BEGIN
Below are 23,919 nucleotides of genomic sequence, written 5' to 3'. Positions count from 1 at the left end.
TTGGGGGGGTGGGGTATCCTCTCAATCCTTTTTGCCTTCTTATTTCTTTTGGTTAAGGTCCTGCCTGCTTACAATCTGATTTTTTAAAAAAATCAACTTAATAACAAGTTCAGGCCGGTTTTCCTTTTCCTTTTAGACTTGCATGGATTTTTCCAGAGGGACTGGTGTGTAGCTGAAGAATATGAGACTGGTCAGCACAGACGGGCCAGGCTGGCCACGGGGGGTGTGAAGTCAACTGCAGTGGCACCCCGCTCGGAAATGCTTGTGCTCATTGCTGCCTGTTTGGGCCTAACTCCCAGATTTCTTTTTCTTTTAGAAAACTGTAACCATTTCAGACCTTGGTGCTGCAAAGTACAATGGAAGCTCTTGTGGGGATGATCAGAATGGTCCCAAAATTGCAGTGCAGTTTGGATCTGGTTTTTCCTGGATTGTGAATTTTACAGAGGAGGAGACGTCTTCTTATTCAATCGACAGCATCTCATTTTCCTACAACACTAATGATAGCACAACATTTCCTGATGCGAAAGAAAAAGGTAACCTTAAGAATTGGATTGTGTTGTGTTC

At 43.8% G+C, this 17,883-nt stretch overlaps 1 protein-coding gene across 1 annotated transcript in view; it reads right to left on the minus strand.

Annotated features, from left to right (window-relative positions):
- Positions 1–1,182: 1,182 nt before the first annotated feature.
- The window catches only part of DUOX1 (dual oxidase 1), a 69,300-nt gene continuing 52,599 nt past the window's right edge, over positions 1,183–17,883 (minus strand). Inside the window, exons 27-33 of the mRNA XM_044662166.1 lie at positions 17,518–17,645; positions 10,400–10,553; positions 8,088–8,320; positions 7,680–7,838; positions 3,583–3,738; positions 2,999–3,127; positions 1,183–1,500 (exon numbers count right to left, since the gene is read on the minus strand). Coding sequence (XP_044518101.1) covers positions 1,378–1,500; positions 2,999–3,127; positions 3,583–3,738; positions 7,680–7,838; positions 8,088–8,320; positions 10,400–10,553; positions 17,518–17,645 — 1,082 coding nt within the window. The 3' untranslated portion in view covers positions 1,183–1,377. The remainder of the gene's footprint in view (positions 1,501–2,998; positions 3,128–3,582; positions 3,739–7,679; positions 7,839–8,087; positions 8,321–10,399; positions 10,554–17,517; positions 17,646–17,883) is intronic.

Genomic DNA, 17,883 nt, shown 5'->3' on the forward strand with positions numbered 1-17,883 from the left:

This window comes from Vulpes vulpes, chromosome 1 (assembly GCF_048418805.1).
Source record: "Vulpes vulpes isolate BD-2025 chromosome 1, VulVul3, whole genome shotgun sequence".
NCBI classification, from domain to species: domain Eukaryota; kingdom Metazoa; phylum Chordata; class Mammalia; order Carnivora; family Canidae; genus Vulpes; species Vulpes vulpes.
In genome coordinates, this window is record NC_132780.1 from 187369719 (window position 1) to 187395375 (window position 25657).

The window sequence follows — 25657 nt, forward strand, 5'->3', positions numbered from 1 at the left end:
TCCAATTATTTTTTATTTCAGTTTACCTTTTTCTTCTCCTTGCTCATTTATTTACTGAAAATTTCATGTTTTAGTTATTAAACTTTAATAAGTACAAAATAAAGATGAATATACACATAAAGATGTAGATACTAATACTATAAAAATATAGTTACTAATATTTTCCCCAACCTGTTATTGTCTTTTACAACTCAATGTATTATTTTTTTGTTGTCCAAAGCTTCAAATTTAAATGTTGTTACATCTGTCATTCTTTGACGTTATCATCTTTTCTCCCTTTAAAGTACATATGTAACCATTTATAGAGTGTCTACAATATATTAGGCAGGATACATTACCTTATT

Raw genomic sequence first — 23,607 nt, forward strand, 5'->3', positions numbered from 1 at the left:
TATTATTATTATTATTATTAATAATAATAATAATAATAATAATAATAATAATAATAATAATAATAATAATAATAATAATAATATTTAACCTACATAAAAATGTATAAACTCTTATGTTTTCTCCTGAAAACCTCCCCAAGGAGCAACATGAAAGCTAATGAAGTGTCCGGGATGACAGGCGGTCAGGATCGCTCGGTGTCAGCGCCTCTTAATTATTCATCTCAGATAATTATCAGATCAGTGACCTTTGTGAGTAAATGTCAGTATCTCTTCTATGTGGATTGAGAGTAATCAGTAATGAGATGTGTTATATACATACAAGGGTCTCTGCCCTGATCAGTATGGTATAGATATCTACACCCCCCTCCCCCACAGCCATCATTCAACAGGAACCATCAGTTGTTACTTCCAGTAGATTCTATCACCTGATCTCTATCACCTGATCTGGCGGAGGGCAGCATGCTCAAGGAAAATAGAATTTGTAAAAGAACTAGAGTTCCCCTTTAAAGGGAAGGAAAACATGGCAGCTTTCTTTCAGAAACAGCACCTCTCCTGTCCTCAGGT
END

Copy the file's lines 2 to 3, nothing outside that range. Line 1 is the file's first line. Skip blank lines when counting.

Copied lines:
TTGGGGGGGTGGGGTATCCTCTCAATCCTTTTTGCCTTCTTATTTCTTTTGGTTAAGGTCCTGCCTGCTTACAATCTGATTTTTTAAAAAAATCAACTTAATAACAAGTTCAGGCCGGTTTTCCTTTTCCTTTTAGACTTGCATGGATTTTTCCAGAGGGACTGGTGTGTAGCTGAAGAATATGAGACTGGTCAGCACAGACGGGCCAGGCTGGCCACGGGGGGTGTGAAGTCAACTGCAGTGGCACCCCGCTCGGAAATGCTTGTGCTCATTGCTGCCTGTTTGGGCCTAACTCCCAGATTTCTTTTTCTTTTAGAAAACTGTAACCATTTCAGACCTTGGTGCTGCAAAGTACAATGGAAGCTCTTGTGGGGATGATCAGAATGGTCCCAAAATTGCAGTGCAGTTTGGATCTGGTTTTTCCTGGATTGTGAATTTTACAGAGGAGGAGACGTCTTCTTATTCAATCGACAGCATCTCATTTTCCTACAACACTAATGATAGCACAACATTTCCTGATGCGAAAGAAAAAGGTAACCTTAAGAATTGGATTGTGTTGTGTTC

At 43.8% G+C, this 17,883-nt stretch overlaps 1 protein-coding gene across 1 annotated transcript in view; it reads right to left on the minus strand.